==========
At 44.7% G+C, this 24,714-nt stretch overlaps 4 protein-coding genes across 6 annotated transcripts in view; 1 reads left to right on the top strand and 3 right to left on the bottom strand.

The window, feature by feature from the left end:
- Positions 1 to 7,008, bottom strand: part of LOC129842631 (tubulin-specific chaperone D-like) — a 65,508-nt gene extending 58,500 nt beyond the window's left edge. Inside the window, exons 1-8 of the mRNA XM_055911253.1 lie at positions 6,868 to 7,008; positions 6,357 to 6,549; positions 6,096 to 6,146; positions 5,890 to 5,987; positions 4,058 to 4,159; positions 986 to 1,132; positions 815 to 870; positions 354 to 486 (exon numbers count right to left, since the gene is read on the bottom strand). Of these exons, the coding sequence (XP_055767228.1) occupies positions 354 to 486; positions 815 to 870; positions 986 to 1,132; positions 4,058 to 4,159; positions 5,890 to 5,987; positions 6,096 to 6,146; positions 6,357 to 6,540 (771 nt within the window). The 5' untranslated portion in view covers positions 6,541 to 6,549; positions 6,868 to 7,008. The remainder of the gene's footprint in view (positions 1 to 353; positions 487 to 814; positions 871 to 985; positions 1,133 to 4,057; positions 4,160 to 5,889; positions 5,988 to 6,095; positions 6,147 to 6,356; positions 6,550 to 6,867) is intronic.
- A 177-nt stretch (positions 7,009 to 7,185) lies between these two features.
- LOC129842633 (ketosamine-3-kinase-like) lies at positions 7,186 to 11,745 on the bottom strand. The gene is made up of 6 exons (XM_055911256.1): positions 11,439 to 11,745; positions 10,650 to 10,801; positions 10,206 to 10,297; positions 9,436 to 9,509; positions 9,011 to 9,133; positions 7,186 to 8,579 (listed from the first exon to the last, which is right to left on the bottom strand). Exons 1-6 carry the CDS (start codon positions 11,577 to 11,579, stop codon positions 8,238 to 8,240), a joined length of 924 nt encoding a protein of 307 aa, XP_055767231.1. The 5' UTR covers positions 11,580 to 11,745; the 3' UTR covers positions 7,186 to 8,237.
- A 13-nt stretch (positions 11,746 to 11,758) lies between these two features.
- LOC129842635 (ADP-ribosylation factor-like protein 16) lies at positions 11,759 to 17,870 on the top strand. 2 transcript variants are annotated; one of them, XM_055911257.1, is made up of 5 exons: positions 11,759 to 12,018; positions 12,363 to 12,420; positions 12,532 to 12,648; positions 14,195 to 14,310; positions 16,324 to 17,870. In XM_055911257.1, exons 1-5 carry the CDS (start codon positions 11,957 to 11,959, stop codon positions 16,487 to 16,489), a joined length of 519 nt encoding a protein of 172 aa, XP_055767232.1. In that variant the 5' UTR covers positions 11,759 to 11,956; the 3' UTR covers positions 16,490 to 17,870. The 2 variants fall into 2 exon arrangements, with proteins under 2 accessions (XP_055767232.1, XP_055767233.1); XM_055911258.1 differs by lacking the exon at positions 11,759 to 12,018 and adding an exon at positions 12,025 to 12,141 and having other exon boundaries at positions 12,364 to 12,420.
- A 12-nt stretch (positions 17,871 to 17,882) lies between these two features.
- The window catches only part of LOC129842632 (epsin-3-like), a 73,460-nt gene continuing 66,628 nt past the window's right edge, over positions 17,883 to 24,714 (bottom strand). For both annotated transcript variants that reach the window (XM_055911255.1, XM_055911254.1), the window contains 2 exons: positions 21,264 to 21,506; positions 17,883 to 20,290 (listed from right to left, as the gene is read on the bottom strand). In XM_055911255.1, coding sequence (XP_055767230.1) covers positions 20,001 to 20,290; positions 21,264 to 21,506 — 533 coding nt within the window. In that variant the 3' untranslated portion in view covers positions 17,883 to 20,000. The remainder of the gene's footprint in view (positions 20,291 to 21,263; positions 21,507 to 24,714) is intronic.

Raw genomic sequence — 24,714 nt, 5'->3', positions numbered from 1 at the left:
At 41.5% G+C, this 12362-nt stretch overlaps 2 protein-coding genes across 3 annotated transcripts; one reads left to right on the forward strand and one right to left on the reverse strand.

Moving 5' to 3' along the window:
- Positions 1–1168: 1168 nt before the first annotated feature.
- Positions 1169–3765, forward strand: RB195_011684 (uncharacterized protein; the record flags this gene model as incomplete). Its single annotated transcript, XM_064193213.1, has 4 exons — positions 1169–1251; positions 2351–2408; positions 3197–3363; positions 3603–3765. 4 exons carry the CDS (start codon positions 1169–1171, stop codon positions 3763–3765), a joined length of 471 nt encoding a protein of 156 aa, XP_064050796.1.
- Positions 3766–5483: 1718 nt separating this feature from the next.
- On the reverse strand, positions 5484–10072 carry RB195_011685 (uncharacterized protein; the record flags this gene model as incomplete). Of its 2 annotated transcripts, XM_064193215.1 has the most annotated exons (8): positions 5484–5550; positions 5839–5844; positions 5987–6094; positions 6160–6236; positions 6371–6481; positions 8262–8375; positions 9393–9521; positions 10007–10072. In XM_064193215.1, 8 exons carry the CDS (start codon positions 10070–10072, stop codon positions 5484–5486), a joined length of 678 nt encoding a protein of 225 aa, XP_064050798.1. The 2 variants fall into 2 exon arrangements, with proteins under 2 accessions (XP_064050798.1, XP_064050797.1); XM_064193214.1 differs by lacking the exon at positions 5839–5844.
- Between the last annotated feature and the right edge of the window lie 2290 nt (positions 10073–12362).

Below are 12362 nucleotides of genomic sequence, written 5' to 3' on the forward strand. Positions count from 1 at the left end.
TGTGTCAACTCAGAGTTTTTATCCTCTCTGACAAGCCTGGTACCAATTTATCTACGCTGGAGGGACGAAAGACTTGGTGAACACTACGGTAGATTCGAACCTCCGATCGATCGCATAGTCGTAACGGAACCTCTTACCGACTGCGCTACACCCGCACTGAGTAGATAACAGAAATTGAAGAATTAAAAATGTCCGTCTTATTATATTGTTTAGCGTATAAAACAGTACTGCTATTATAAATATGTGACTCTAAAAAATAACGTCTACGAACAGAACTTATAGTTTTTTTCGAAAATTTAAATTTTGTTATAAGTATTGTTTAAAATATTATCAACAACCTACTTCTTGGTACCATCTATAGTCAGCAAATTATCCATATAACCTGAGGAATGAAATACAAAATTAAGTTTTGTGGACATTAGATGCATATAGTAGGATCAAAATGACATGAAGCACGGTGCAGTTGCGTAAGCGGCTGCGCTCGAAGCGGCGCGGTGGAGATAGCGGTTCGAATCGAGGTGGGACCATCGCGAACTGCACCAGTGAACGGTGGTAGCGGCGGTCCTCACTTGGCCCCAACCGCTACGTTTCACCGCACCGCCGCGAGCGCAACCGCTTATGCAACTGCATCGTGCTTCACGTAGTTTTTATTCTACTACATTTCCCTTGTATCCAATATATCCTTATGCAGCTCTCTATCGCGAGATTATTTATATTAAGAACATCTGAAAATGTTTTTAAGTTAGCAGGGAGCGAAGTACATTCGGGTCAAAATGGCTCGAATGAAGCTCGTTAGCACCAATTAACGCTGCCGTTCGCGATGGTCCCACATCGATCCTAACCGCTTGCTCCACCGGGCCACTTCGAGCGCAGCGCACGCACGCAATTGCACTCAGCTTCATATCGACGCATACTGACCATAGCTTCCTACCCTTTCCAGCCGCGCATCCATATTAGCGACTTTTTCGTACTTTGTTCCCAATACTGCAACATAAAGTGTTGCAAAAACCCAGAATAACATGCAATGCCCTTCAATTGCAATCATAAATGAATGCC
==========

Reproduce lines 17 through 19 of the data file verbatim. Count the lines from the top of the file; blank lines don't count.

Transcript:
- Between the last annotated feature and the right edge of the window lie 2290 nt (positions 10073–12362).

Below are 12362 nucleotides of genomic sequence, written 5' to 3' on the forward strand. Positions count from 1 at the left end.
TGTGTCAACTCAGAGTTTTTATCCTCTCTGACAAGCCTGGTACCAATTTATCTACGCTGGAGGGACGAAAGACTTGGTGAACACTACGGTAGATTCGAACCTCCGATCGATCGCATAGTCGTAACGGAACCTCTTACCGACTGCGCTACACCCGCACTGAGTAGATAACAGAAATTGAAGAATTAAAAATGTCCGTCTTATTATATTGTTTAGCGTATAAAACAGTACTGCTATTATAAATATGTGACTCTAAAAAATAACGTCTACGAACAGAACTTATAGTTTTTTTCGAAAATTTAAATTTTGTTATAAGTATTGTTTAAAATATTATCAACAACCTACTTCTTGGTACCATCTATAGTCAGCAAATTATCCATATAACCTGAGGAATGAAATACAAAATTAAGTTTTGTGGACATTAGATGCATATAGTAGGATCAAAATGACATGAAGCACGGTGCAGTTGCGTAAGCGGCTGCGCTCGAAGCGGCGCGGTGGAGATAGCGGTTCGAATCGAGGTGGGACCATCGCGAACTGCACCAGTGAACGGTGGTAGCGGCGGTCCTCACTTGGCCCCAACCGCTACGTTTCACCGCACCGCCGCGAGCGCAACCGCTTATGCAACTGCATCGTGCTTCACGTAGTTTTTATTCTACTACATTTCCCTTGTATCCAATATATCCTTATGCAGCTCTCTATCGCGAGATTATTTATATTAAGAACATCTGAAAATGTTTTTAAGTTAGCAGGGAGCGAAGTACATTCGGGTCAAAATGGCTCGAATGAAGCTCGTTAGCACCAATTAACGCTGCCGTTCGCGATGGTCCCACATCGATCCTAACCGCTTGCTCCACCGGGCCACTTCGAGCGCAGCGCACGCACGCAATTGCACTCAGCTTCATATCGACGCATACTGACCATAGCTTCCTACCCTTTCCAGCCGCGCATCCATATTAGCGACTTTTTCGTACTTTGTTCCCAATACTGCAACATAAAGTGTTGCAAAAACCCAGAATAACATGCAATGCCCTTCAATTGCAATCATAAATGAATGCC